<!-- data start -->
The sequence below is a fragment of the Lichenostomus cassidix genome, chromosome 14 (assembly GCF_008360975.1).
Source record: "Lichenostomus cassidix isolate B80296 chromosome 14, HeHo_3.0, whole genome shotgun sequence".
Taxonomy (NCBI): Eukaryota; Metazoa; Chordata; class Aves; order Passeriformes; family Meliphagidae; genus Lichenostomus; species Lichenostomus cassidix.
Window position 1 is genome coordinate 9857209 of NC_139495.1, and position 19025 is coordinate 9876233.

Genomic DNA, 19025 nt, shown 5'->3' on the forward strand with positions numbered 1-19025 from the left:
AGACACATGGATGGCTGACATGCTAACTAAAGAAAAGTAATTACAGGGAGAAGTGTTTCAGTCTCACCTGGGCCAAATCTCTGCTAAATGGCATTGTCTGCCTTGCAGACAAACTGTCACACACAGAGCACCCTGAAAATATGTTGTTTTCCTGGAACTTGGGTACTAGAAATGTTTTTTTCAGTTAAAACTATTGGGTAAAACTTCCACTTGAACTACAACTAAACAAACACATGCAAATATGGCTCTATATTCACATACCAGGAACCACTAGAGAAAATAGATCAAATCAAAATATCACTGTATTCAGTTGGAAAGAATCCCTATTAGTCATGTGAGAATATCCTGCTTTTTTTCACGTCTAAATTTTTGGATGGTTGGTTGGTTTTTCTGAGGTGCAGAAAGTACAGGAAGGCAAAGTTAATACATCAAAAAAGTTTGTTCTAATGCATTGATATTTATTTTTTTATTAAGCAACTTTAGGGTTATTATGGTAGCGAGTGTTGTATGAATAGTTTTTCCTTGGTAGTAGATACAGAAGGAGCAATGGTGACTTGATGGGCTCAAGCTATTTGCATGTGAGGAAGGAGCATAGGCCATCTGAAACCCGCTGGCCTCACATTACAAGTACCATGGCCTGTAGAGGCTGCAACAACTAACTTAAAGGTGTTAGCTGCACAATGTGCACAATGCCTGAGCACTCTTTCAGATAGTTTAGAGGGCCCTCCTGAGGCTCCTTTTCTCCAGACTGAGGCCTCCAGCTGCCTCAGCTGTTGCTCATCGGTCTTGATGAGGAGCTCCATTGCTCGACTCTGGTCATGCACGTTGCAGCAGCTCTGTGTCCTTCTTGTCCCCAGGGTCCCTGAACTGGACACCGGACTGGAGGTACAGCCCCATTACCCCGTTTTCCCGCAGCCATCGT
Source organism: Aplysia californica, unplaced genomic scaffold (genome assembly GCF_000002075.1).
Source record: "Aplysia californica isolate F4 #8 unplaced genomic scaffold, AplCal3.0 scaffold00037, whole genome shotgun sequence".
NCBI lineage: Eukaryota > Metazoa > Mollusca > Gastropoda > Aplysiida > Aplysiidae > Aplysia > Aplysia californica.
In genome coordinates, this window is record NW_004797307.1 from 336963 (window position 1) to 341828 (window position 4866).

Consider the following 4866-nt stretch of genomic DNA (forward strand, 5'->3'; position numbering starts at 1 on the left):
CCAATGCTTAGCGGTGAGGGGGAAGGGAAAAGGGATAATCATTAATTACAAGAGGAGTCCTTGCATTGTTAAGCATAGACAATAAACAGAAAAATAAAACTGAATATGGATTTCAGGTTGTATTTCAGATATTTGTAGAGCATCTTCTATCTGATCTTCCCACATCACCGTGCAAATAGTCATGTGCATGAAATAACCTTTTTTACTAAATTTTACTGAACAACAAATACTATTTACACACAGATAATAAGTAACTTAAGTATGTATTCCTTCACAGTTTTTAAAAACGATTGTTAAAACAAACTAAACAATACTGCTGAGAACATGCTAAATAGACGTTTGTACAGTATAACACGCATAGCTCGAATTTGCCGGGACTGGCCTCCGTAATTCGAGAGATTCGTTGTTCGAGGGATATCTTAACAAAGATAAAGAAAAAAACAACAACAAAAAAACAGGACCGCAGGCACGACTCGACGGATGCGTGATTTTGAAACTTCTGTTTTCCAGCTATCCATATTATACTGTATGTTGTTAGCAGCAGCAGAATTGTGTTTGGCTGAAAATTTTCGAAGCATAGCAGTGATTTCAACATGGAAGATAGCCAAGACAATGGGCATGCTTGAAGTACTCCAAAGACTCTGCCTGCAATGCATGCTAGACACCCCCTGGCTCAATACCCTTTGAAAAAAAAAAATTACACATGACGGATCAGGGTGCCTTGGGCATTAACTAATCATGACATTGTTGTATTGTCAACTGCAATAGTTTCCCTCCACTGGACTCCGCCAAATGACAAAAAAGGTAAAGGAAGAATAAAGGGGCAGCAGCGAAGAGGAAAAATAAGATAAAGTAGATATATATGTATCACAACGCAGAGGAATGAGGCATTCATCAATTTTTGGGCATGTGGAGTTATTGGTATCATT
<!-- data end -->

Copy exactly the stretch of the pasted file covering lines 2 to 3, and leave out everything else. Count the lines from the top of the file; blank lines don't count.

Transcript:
Source record: "Lichenostomus cassidix isolate B80296 chromosome 14, HeHo_3.0, whole genome shotgun sequence".
Taxonomy (NCBI): Eukaryota; Metazoa; Chordata; class Aves; order Passeriformes; family Meliphagidae; genus Lichenostomus; species Lichenostomus cassidix.